In the UK around 13 children (under five years) die from drowning each year. One in four of these deaths occur in a bath. The Royal Society for the Prevention of Accidents says that one out of three of accidental drowning deaths in children aged 2 and below involves bath seats. It is recommended to use a baby bathtub with either a moulded seat or sling that holds your baby in place and keeps them from sliding underwater.
It’s important to prepare the room before you begin. Close windows and doors to keep the room temperature high as babies can cool very quickly. If your child is a bit more mobile, ensure toilet seats are also closed to prevent climbing accidents. Make sure you have gathered all supplies needed before you begin (towels, cleansers, clothes, clean nappies) as it is crucial you are focused on your child at all times. Before you put your baby in the bath, add cold water first, then swirl in hot water to ensure the water is evenly heated. Water temperature should be approximately 37 degrees (body temperature). To test, pop your elbow in the water to check, as it is more sensitive to heat than your hands would be. If you find it too hot, you child may be almost immediately scalded. Use a thermometer to check if you are unsure. Fill the bath up to 8-13cm, which is the ideal level for newborns up to 6 months.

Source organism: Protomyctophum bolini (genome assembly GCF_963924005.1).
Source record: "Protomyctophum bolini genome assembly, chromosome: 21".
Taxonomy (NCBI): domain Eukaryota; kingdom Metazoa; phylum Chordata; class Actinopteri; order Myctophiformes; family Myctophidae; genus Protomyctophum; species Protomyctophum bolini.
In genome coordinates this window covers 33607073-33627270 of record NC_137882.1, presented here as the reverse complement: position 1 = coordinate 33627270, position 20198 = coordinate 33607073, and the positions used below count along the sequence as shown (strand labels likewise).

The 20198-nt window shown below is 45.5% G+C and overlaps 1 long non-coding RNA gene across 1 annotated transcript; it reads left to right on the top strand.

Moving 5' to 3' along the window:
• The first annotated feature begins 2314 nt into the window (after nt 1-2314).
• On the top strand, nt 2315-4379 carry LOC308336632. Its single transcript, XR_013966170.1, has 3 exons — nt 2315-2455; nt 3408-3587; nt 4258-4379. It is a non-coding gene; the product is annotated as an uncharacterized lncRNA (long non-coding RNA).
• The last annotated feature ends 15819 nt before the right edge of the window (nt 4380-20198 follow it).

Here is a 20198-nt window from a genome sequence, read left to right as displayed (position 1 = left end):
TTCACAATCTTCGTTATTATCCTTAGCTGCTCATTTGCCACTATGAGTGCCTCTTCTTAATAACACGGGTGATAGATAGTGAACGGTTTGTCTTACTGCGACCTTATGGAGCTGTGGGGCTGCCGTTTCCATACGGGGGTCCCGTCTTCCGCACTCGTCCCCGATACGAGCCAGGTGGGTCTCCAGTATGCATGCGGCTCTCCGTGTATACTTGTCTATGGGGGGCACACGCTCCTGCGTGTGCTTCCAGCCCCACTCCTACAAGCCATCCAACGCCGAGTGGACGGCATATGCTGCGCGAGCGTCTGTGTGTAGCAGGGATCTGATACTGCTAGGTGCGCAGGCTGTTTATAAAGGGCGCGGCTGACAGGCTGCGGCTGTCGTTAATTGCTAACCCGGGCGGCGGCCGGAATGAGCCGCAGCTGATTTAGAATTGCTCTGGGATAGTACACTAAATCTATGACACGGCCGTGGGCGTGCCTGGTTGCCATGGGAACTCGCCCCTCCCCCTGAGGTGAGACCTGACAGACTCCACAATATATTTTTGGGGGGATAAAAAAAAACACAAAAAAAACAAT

Babies do not need to bathe daily pending you do clean their face, neck, hands and especially the diaper area every day. Wash your baby’s head last to avoid heat loss and only worry about washing their hair 1-2 times a week. Use a cleanser made especially for babies as their skin is more sensitive and react differently to different products.
Make sure you are prepared before you put your baby into the bath and do not answer your phone or the front door until you are finished. Babies can drown in as little as 3cm of water, and as the water will be filled to at least 8cm, this is a major safety hazard. Keep your attention on your baby and ignore distractions at all times.
Timing is key
Make sure to bathe your child when they are not tired, hungry or straight after feeding. It may be useful to make it part of a daily routine, as some children respond differently to bathing and may find it a cause for stress or vice-versa. If they find it to be more calming, it may be best to make it an evening routine before bed.
Remember, bath time is one of the best times to bond with your child, as they can feel most vulnerable at this time. Giving them your unwavering attention builds trust and makes the experience a positive one, which will only help as they grow older. Ensure you are taking all precautions and concentrating on only your baby at this time will make it a more pleasant part of their day for both mum and baby.